Wed04162014

News

City chips in $7,000 for SFMOMA installation

City chips in $7,000 for SFMOMA installation


Town Crier File Photo
The Los Altos City Council earmarked $7,000 for the purchase of Chris Johanson’s artwork.

The city of Los Altos will contribute $7,000 toward the purchase of a $28,000 art installation featured in the San Francisco Museum...

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Schools

LASD students celebrate service learning

LASD students celebrate service learning


Courtesy of Sandra McGonagle
We Day, held March 26 at Oracle Arena in Oakland, exhorts students in the Los Altos School District to effect positive change.

More than 150 Los Altos School District student leaders joined 16,000 Bay Area students to ce...

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Community

Film career launches with Cannes screening

Film career launches with Cannes screening


Courtesy of Zachary Ready
Los Altos native Zachary Ready, front left, and co-director Andrew Cathey, right, celebrate their Campus MovieFest awards.

After learning the art of filmmaking as a child in the front yard of his family’s Los Altos hom...

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Sports

Sports on the Side

Pathways Run/Walk slated May 10 in Hills

The 13th annual Pathways Run/Walk is scheduled 9 a.m. May 10 at Westwind Community Barn, 27210 Altamont Road, Los Altos Hills. The course wends through Byrne Preserve and onto the Los Altos Hills Pathways sys...

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Comment

Now is the time to expand parking: Editorial

Just a few short years ago, vacancies dotted downtown Los Altos. Property owners had a hard time attracting businesses because there was a shortage of customers. That is no longer true. Now, the cry is: Where are my customers going to park?

The city...

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Special Sections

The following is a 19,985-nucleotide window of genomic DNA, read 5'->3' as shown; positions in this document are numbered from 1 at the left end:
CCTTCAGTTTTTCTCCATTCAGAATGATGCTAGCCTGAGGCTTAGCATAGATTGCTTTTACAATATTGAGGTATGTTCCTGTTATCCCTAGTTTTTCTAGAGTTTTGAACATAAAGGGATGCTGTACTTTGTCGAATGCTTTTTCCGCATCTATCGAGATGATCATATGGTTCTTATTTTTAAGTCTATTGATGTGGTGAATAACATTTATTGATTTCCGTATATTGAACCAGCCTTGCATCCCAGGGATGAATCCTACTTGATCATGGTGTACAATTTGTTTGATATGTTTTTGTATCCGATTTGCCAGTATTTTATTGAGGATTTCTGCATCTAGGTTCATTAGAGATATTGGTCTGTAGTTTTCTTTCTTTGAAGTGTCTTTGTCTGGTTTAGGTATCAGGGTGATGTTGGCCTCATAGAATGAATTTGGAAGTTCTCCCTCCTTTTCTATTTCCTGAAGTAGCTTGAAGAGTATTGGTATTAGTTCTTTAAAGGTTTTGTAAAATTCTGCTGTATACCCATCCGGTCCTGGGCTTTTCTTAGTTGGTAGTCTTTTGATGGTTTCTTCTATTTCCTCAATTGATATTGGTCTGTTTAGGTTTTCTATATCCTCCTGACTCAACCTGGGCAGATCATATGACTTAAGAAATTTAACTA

Epicurean's Mary Clark Bartlett: Serving sustainability

Epicurean's Mary Clark Bartlett: Serving sustainability


Courtesy of Michael McTighe
Mary Clark Bartlett is founder and CEO of Los Altos-based Epicurean Group.

Labels such as “healthy,” “organic” and “green” are rarely used to describe the meals served in most corporate cafes in Silicon Valley. But on...

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Business

Local realtor honored for volunteer efforts

Local realtor honored for volunteer efforts


Ellie Van Houtte/Town Crier
Coldwell Banker recently recognized realtor Kim Copher, right, for her philanthropic efforts. Copher and colleague Alan Russell, left, volunteer at Reach Potential Movement, where they collect books for its Bookshelf in ...

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Books

Local Author Spotlight

In an effort to support authors from Los Altos, Los Altos Hills and Mountain View, many self-published, Book Buzz periodically spotlights their books and offers information on where to purchase them. Local authors are encouraged to submit brief summa...

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People

Noteworthy

RotaCare honors local volunteer

RotaCare Bay Area honored Jim Cochran of the RotaCare Mountain View Free Medical Clinic with the Outstanding Clinic Volunteer Award April 10 for his commitment to RotaCare’s mission of providing free medical care to t...

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Travel

Sausalito: Explore the historical city with world-class views

Sausalito: Explore the historical city with world-class views


Eren Göknar/ Special to the Town Crier
Sausalito offers panoramic views of the San Francisco Bay. A number of companies schedule boat tours that sail past Angel Island and Alcatraz.

On a clear day, Sausalito offers spectacular views of the San Franc...

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Stepping Out

Western Ballet performs this weekend  at Smithwick Theatre in Los Altos Hills

Western Ballet performs this weekend at Smithwick Theatre in Los Altos Hills


Courtesy of Alexi Zubiria
Western Ballet’s “La Fille Mal Gardée” features Alison Share and Maykel Solas. The production runs Friday and Saturday at Foothill College

Western Ballet is slated to perform “La Fille Mal GardéeR...

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Spiritual Life

Magazine

A yoga class a day keeps the stress away

A yoga class a day keeps the stress away


Van Houtte/Town Crier Yoga of Los Altos hosts a variety of classes, including Strong Flow Vinyasa, above, taught by Doron Hanoch. Yin Yoga instructor Janya Wongsopa guides a student in the practice, below.

It’s nearly 9 a.m. on a Monday mornin...